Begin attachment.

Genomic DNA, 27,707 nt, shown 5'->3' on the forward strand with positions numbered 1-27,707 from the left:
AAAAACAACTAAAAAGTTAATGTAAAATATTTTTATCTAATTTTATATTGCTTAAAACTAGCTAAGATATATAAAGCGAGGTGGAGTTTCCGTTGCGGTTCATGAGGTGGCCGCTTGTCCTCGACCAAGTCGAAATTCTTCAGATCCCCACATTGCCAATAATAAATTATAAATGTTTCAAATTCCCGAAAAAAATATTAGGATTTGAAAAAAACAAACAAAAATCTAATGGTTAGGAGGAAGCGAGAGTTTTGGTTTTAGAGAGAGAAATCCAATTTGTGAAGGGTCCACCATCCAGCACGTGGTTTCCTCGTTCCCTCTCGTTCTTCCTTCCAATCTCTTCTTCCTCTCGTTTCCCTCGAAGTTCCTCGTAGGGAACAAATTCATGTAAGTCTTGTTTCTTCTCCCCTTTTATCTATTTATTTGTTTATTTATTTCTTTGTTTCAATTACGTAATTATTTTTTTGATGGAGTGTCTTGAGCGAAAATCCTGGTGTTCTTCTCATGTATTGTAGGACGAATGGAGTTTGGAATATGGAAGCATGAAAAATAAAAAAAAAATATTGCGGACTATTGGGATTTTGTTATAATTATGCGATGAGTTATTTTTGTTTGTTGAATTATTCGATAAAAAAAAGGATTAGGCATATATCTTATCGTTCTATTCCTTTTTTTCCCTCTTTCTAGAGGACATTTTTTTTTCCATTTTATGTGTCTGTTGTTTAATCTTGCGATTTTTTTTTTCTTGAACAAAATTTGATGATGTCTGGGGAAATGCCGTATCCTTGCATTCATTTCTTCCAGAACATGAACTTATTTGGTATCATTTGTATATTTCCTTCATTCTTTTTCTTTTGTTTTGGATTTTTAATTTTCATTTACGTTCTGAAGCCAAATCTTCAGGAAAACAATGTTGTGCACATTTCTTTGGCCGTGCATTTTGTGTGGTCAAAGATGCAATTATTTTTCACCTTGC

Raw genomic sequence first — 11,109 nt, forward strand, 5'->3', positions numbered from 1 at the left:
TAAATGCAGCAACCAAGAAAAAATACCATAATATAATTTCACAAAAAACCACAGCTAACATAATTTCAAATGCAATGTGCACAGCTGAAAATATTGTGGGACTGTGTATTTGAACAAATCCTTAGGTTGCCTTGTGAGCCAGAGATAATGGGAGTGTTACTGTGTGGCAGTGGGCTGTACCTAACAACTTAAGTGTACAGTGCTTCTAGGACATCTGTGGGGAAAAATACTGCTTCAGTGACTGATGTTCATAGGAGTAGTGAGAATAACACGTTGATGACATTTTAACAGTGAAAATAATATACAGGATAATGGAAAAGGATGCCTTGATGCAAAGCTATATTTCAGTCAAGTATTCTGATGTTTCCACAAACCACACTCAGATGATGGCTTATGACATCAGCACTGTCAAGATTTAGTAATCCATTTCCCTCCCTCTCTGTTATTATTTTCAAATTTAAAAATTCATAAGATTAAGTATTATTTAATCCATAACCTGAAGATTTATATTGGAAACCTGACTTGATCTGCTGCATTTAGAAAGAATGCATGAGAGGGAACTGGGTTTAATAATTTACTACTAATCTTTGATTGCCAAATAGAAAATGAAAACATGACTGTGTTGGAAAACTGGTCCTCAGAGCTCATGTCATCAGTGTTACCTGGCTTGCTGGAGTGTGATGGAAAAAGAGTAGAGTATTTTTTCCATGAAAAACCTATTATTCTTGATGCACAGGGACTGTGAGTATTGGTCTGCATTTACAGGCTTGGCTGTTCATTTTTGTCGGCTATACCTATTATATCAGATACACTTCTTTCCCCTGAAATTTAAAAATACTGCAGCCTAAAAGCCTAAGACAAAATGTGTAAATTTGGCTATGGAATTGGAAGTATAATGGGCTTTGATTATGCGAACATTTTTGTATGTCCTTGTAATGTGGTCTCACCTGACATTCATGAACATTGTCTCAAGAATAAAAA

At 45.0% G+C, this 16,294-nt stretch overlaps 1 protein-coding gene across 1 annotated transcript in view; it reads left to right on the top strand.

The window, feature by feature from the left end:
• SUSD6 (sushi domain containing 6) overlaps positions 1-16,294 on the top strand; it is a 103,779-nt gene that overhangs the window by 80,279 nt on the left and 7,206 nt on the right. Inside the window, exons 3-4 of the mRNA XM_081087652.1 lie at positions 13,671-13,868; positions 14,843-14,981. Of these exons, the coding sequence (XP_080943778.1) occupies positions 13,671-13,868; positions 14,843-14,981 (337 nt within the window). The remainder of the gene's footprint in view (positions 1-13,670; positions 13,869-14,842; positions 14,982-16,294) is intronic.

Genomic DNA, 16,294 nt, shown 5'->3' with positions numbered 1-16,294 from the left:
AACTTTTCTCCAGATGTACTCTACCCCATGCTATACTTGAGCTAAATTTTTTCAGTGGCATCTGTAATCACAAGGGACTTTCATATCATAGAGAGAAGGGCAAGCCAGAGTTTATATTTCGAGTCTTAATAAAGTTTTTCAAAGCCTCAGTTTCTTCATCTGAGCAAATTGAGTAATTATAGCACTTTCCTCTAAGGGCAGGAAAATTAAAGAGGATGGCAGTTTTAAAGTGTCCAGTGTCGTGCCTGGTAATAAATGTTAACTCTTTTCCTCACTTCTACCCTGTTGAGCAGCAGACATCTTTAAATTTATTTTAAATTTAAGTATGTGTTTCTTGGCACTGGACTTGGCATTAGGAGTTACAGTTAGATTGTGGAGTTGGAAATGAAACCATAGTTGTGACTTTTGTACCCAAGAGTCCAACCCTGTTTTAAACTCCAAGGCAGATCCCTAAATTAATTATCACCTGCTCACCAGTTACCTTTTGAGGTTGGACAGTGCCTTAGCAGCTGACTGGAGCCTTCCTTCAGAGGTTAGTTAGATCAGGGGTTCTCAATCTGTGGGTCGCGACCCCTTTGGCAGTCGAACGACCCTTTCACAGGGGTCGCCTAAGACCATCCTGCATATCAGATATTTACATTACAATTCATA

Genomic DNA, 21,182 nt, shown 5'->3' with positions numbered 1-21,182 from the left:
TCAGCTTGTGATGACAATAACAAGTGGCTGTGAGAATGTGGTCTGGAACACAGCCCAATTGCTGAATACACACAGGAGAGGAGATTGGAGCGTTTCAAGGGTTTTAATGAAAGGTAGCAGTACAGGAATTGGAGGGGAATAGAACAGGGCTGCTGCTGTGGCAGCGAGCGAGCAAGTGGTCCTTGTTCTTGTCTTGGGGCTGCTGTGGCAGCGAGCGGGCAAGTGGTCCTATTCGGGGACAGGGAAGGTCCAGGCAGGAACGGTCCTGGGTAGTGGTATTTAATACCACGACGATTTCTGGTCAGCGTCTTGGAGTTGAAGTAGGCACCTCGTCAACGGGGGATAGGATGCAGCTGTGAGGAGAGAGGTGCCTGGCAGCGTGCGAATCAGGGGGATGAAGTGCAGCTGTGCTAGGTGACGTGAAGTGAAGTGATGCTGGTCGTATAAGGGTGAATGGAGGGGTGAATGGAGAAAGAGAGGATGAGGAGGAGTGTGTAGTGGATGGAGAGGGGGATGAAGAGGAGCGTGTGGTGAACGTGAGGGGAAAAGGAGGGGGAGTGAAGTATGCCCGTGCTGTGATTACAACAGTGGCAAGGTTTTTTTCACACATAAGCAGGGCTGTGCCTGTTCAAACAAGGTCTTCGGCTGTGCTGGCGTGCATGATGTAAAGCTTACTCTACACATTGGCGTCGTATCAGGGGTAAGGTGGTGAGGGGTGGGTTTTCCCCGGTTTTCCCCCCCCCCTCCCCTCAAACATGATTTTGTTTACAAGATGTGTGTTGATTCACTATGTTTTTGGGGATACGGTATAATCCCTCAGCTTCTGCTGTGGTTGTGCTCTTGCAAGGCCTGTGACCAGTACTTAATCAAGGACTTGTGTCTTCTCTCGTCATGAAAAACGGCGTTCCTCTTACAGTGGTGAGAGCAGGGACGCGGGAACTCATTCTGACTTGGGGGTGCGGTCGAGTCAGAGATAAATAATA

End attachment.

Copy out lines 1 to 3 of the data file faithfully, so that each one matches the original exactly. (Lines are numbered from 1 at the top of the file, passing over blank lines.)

Genomic DNA, 27,707 nt, shown 5'->3' on the forward strand with positions numbered 1-27,707 from the left:
AAAAACAACTAAAAAGTTAATGTAAAATATTTTTATCTAATTTTATATTGCTTAAAACTAGCTAAGATATATAAAGCGAGGTGGAGTTTCCGTTGCGGTTCATGAGGTGGCCGCTTGTCCTCGACCAAGTCGAAATTCTTCAGATCCCCACATTGCCAATAATAAATTATAAATGTTTCAAATTCCCGAAAAAAATATTAGGATTTGAAAAAAACAAACAAAAATCTAATGGTTAGGAGGAAGCGAGAGTTTTGGTTTTAGAGAGAGAAATCCAATTTGTGAAGGGTCCACCATCCAGCACGTGGTTTCCTCGTTCCCTCTCGTTCTTCCTTCCAATCTCTTCTTCCTCTCGTTTCCCTCGAAGTTCCTCGTAGGGAACAAATTCATGTAAGTCTTGTTTCTTCTCCCCTTTTATCTATTTATTTGTTTATTTATTTCTTTGTTTCAATTACGTAATTATTTTTTTGATGGAGTGTCTTGAGCGAAAATCCTGGTGTTCTTCTCATGTATTGTAGGACGAATGGAGTTTGGAATATGGAAGCATGAAAAATAAAAAAAAAATATTGCGGACTATTGGGATTTTGTTATAATTATGCGATGAGTTATTTTTGTTTGTTGAATTATTCGATAAAAAAAAGGATTAGGCATATATCTTATCGTTCTATTCCTTTTTTTCCCTCTTTCTAGAGGACATTTTTTTTTCCATTTTATGTGTCTGTTGTTTAATCTTGCGATTTTTTTTTTCTTGAACAAAATTTGATGATGTCTGGGGAAATGCCGTATCCTTGCATTCATTTCTTCCAGAACATGAACTTATTTGGTATCATTTGTATATTTCCTTCATTCTTTTTCTTTTGTTTTGGATTTTTAATTTTCATTTACGTTCTGAAGCCAAATCTTCAGGAAAACAATGTTGTGCACATTTCTTTGGCCGTGCATTTTGTGTGGTCAAAGATGCAATTATTTTTCACCTTGC

Raw genomic sequence first — 11,109 nt, forward strand, 5'->3', positions numbered from 1 at the left: